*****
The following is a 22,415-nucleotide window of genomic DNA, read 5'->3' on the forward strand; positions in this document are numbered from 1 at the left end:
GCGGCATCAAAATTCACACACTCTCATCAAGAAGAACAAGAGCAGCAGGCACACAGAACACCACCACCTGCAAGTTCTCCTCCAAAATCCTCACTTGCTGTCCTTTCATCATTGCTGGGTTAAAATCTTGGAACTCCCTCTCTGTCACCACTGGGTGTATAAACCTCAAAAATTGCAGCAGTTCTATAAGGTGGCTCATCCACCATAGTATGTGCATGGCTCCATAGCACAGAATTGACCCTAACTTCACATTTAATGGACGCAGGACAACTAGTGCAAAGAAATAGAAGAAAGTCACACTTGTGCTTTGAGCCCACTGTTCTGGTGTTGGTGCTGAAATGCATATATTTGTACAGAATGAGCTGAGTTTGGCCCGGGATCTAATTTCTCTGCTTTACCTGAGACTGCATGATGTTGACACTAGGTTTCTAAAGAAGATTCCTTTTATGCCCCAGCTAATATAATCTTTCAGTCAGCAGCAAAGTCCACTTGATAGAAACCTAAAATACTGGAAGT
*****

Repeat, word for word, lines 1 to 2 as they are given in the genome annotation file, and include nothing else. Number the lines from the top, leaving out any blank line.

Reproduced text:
The following is a 22,415-nucleotide window of genomic DNA, read 5'->3' on the forward strand; positions in this document are numbered from 1 at the left end:
GCGGCATCAAAATTCACACACTCTCATCAAGAAGAACAAGAGCAGCAGGCACACAGAACACCACCACCTGCAAGTTCTCCTCCAAAATCCTCACTTGCTGTCCTTTCATCATTGCTGGGTTAAAATCTTGGAACTCCCTCTCTGTCACCACTGGGTGTATAAACCTCAAAAATTGCAGCAGTTCTATAAGGTGGCTCATCCACCATAGTATGTGCATGGCTCCATAGCACAGAATTGACCCTAACTTCACATTTAATGGACGCAGGACAACTAGTGCAAAGAAATAGAAGAAAGTCACACTTGTGCTTTGAGCCCACTGTTCTGGTGTTGGTGCTGAAATGCATATATTTGTACAGAATGAGCTGAGTTTGGCCCGGGATCTAATTTCTCTGCTTTACCTGAGACTGCATGATGTTGACACTAGGTTTCTAAAGAAGATTCCTTTTATGCCCCAGCTAATATAATCTTTCAGTCAGCAGCAAAGTCCACTTGATAGAAACCTAAAATACTGGAAGT